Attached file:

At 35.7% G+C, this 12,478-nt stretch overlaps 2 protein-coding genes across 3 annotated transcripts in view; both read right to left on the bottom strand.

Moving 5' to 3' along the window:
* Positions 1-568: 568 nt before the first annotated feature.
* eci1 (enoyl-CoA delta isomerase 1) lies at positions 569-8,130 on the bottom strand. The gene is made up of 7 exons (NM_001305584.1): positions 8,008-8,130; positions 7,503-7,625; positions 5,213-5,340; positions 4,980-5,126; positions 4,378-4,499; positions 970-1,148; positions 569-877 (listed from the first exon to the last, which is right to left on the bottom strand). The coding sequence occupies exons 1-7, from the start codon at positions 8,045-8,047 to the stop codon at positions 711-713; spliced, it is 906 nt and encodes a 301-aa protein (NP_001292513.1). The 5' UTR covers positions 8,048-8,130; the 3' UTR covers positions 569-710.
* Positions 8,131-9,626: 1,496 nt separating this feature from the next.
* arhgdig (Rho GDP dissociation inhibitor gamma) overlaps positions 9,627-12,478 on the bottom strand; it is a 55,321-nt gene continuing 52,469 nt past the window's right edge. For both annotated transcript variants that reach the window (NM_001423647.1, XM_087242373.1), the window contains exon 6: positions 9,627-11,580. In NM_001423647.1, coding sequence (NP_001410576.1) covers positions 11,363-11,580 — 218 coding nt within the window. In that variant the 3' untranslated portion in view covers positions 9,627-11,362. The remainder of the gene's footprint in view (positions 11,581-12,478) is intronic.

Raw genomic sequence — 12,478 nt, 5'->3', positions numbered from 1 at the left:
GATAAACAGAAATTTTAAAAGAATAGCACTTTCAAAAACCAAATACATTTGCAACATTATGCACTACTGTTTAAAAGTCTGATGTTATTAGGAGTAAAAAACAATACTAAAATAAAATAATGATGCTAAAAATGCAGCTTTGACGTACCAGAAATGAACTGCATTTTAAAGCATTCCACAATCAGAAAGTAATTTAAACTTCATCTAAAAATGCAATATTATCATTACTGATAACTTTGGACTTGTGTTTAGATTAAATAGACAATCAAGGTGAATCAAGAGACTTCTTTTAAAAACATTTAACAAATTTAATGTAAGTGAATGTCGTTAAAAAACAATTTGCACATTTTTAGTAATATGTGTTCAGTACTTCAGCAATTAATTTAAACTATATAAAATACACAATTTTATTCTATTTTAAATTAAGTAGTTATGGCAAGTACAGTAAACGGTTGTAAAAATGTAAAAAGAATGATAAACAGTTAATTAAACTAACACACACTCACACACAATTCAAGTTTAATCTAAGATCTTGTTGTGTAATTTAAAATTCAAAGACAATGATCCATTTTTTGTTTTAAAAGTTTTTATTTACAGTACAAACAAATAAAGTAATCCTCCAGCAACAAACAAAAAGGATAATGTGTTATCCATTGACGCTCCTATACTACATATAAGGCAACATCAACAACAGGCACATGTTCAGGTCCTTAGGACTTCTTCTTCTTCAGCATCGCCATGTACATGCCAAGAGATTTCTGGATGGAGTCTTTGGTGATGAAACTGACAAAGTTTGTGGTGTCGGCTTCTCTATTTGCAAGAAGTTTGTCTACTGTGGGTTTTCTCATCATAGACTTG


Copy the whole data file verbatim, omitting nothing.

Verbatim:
At 35.7% G+C, this 12,478-nt stretch overlaps 2 protein-coding genes across 3 annotated transcripts in view; both read right to left on the bottom strand.

Moving 5' to 3' along the window:
* Positions 1-568: 568 nt before the first annotated feature.
* eci1 (enoyl-CoA delta isomerase 1) lies at positions 569-8,130 on the bottom strand. The gene is made up of 7 exons (NM_001305584.1): positions 8,008-8,130; positions 7,503-7,625; positions 5,213-5,340; positions 4,980-5,126; positions 4,378-4,499; positions 970-1,148; positions 569-877 (listed from the first exon to the last, which is right to left on the bottom strand). The coding sequence occupies exons 1-7, from the start codon at positions 8,045-8,047 to the stop codon at positions 711-713; spliced, it is 906 nt and encodes a 301-aa protein (NP_001292513.1). The 5' UTR covers positions 8,048-8,130; the 3' UTR covers positions 569-710.
* Positions 8,131-9,626: 1,496 nt separating this feature from the next.
* arhgdig (Rho GDP dissociation inhibitor gamma) overlaps positions 9,627-12,478 on the bottom strand; it is a 55,321-nt gene continuing 52,469 nt past the window's right edge. For both annotated transcript variants that reach the window (NM_001423647.1, XM_087242373.1), the window contains exon 6: positions 9,627-11,580. In NM_001423647.1, coding sequence (NP_001410576.1) covers positions 11,363-11,580 — 218 coding nt within the window. In that variant the 3' untranslated portion in view covers positions 9,627-11,362. The remainder of the gene's footprint in view (positions 11,581-12,478) is intronic.

Raw genomic sequence — 12,478 nt, 5'->3', positions numbered from 1 at the left:
GATAAACAGAAATTTTAAAAGAATAGCACTTTCAAAAACCAAATACATTTGCAACATTATGCACTACTGTTTAAAAGTCTGATGTTATTAGGAGTAAAAAACAATACTAAAATAAAATAATGATGCTAAAAATGCAGCTTTGACGTACCAGAAATGAACTGCATTTTAAAGCATTCCACAATCAGAAAGTAATTTAAACTTCATCTAAAAATGCAATATTATCATTACTGATAACTTTGGACTTGTGTTTAGATTAAATAGACAATCAAGGTGAATCAAGAGACTTCTTTTAAAAACATTTAACAAATTTAATGTAAGTGAATGTCGTTAAAAAACAATTTGCACATTTTTAGTAATATGTGTTCAGTACTTCAGCAATTAATTTAAACTATATAAAATACACAATTTTATTCTATTTTAAATTAAGTAGTTATGGCAAGTACAGTAAACGGTTGTAAAAATGTAAAAAGAATGATAAACAGTTAATTAAACTAACACACACTCACACACAATTCAAGTTTAATCTAAGATCTTGTTGTGTAATTTAAAATTCAAAGACAATGATCCATTTTTTGTTTTAAAAGTTTTTATTTACAGTACAAACAAATAAAGTAATCCTCCAGCAACAAACAAAAAGGATAATGTGTTATCCATTGACGCTCCTATACTACATATAAGGCAACATCAACAACAGGCACATGTTCAGGTCCTTAGGACTTCTTCTTCTTCAGCATCGCCATGTACATGCCAAGAGATTTCTGGATGGAGTCTTTGGTGATGAAACTGACAAAGTTTGTGGTGTCGGCTTCTCTATTTGCAAGAAGTTTGTCTACTGTGGGTTTTCTCATCATAGACTTG